A long-lasting solution to Rohingya crisis, still a far cry
More than three years have elapsed, yet a durable solution to end the Rohingya crisis is missing. Currently the crisis is getting critical due to fund shortage for nearly a million displaced refugees sheltered by Bangladesh. UNHCR and EU countries urgently called on to amass a billion dollar fund for displaced Rohingyas, since there is no durable solution to end the crisis any time within the next ten years.
It is a matter of grave concern, both from a humanitarian and financial perspective. Reminding about the possible uncertainty in the region, Bangladesh Foreign Minister on Wednesday sought support from big countries to find a long-lasting solution to the Rohingya crisis through a peaceful repatriation of the refugees to Myanmar's Rakhine State. Moreover, the spread of the COVID-19 pandemic has added layers of new challenges to an existing complex and massive refugee emergency.
On one hand there is fund shortage while on the other a long-term solution is missing. We have all the reasons to fear of a prolonged Rohingya crisis, erupted in Myanmar but to be suffered by us.
Bangladesh has made repeated calls to safely expatriate the Rohingyas to their homeland, but there has been zero motivation on the part of the authorities concerned in Myanmar. It is about time the world took notice of and paid attention to these underhanded tactics employed by Myanmar, who are stooping to new lows now while continuing their atrocities towards their minorities and turning a blind eye towards repatriation.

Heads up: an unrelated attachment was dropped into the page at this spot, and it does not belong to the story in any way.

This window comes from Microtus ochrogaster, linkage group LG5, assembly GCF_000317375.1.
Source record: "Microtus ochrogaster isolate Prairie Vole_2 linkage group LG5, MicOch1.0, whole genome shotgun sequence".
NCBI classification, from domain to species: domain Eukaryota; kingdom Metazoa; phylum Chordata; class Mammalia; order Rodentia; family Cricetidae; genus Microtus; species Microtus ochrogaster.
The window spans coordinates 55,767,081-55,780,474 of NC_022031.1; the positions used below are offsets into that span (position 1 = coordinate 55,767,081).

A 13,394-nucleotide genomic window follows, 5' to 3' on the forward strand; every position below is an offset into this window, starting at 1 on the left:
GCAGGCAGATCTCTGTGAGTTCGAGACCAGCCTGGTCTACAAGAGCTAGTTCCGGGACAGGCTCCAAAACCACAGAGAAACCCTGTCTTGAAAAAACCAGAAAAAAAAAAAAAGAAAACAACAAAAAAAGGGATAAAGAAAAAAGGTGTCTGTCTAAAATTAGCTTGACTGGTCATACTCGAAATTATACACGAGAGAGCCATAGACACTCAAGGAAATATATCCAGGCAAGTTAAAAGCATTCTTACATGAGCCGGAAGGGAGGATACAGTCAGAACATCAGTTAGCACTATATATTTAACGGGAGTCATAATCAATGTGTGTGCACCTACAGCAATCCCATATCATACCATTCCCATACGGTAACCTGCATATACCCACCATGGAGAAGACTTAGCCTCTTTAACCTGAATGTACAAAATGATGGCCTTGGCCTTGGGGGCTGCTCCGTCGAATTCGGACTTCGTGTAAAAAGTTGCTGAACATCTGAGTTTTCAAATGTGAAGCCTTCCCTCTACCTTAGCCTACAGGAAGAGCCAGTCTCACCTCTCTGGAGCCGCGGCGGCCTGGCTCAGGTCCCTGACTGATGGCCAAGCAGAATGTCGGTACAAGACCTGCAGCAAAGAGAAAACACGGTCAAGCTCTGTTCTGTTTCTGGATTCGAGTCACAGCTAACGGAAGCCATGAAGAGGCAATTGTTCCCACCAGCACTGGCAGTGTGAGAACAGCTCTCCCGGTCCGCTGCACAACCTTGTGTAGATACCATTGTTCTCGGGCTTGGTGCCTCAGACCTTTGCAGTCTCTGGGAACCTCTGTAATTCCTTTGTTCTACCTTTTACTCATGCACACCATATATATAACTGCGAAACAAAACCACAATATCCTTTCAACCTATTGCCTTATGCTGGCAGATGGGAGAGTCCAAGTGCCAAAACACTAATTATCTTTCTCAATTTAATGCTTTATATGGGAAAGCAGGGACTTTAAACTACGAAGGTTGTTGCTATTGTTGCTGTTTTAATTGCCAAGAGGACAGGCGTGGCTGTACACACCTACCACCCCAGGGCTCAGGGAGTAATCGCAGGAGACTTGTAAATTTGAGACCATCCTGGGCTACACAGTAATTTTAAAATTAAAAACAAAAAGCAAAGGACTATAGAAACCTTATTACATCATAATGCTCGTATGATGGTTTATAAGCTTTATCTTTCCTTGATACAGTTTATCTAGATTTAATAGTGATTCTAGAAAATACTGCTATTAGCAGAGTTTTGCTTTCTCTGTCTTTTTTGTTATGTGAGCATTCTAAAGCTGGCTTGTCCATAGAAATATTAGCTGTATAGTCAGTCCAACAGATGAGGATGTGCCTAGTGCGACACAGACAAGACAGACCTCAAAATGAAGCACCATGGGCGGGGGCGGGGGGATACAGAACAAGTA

The Rohingya influx into Bangladesh, described by the United Nations (UN) as the "world's fastest growing refugee crisis," has been one of the most discussed humanitarian crises of recent times. For its part, Bangladesh has done all for the fleeing refugees. But that has not been without the attendant costs on the environmental, human and social levels. Additionally, the security concerns that stem from a situation where nearly a million people of various ages are penned in a very restricted area cannot be overlooked. Nee of the hour is to work on a definitive timeframe and getting all the stakeholders to commit to stick to it.
Understandably, in today's geopolitics every country has its own interests. However, should economic and political interests supersede human values? Can the lives of human beings be measured monetarily?
We place these burning questions before the international community. As for Myanmar, Bangladesh has done whatever possible within its capacity to persuade the country to take back its displaced citizens. Unless the international community doesn't response in an uncompromising manner, we apprehend, a long sustainable solution will remain a far cry for the years to follow.